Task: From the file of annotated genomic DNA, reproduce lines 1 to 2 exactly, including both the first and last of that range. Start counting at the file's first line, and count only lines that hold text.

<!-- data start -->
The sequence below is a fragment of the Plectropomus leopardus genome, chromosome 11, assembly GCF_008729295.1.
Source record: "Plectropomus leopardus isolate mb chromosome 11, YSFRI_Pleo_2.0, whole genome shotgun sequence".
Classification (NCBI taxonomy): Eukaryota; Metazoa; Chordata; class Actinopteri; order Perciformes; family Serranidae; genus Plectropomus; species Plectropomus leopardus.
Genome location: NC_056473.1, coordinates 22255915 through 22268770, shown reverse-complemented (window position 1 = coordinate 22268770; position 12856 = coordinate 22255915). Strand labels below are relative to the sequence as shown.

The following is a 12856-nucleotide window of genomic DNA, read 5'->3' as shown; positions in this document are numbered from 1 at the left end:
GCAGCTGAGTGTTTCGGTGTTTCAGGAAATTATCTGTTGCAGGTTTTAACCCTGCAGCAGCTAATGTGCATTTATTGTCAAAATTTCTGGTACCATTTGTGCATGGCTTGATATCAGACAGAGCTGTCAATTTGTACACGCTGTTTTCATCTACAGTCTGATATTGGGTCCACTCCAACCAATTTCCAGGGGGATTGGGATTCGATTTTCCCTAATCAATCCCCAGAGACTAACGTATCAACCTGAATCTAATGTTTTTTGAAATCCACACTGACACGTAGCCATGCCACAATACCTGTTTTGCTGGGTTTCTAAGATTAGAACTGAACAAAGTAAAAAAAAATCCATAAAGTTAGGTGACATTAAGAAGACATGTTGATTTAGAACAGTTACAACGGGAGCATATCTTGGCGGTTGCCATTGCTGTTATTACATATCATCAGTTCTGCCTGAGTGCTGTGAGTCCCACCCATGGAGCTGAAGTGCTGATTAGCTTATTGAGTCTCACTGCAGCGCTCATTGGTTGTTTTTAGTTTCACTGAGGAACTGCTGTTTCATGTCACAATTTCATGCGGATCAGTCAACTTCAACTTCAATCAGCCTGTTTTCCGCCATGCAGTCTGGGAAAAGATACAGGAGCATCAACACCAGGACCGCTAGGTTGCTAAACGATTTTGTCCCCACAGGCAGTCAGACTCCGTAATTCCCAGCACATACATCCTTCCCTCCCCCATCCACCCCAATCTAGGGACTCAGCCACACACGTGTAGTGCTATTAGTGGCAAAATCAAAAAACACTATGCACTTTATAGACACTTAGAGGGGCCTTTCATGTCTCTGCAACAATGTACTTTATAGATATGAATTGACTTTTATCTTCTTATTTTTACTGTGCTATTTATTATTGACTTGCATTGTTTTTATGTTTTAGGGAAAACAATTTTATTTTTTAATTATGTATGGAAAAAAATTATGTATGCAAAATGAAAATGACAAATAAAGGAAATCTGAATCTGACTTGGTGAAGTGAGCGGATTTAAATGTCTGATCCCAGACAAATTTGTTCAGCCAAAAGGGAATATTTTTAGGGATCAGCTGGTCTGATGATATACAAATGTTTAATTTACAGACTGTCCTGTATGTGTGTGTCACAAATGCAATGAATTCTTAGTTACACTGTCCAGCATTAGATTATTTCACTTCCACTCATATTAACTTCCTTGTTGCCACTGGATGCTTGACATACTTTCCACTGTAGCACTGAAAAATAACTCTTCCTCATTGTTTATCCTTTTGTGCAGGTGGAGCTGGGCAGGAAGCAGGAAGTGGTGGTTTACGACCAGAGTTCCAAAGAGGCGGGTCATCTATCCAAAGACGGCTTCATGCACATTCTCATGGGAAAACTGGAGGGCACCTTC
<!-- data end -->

The sequence below is a fragment of the Plectropomus leopardus genome, chromosome 11, assembly GCF_008729295.1.
Source record: "Plectropomus leopardus isolate mb chromosome 11, YSFRI_Pleo_2.0, whole genome shotgun sequence".